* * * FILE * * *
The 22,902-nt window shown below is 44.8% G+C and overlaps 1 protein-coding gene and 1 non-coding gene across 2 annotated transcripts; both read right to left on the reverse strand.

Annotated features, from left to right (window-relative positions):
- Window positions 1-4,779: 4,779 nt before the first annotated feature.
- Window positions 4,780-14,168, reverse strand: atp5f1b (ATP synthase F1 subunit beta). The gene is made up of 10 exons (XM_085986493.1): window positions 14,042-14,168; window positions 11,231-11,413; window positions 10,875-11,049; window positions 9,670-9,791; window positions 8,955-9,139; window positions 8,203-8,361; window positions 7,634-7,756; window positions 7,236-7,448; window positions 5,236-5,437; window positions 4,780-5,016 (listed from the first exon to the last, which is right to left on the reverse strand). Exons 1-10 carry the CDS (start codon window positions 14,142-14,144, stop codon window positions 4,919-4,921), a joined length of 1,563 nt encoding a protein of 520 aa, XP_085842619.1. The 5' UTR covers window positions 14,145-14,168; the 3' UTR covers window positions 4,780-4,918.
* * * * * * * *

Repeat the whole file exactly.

The 22,902-nt window shown below is 44.8% G+C and overlaps 1 protein-coding gene and 1 non-coding gene across 2 annotated transcripts; both read right to left on the reverse strand.

Annotated features, from left to right (window-relative positions):
- Window positions 1-4,779: 4,779 nt before the first annotated feature.
- Window positions 4,780-14,168, reverse strand: atp5f1b (ATP synthase F1 subunit beta). The gene is made up of 10 exons (XM_085986493.1): window positions 14,042-14,168; window positions 11,231-11,413; window positions 10,875-11,049; window positions 9,670-9,791; window positions 8,955-9,139; window positions 8,203-8,361; window positions 7,634-7,756; window positions 7,236-7,448; window positions 5,236-5,437; window positions 4,780-5,016 (listed from the first exon to the last, which is right to left on the reverse strand). Exons 1-10 carry the CDS (start codon window positions 14,142-14,144, stop codon window positions 4,919-4,921), a joined length of 1,563 nt encoding a protein of 520 aa, XP_085842619.1. The 5' UTR covers window positions 14,145-14,168; the 3' UTR covers window positions 4,780-4,918.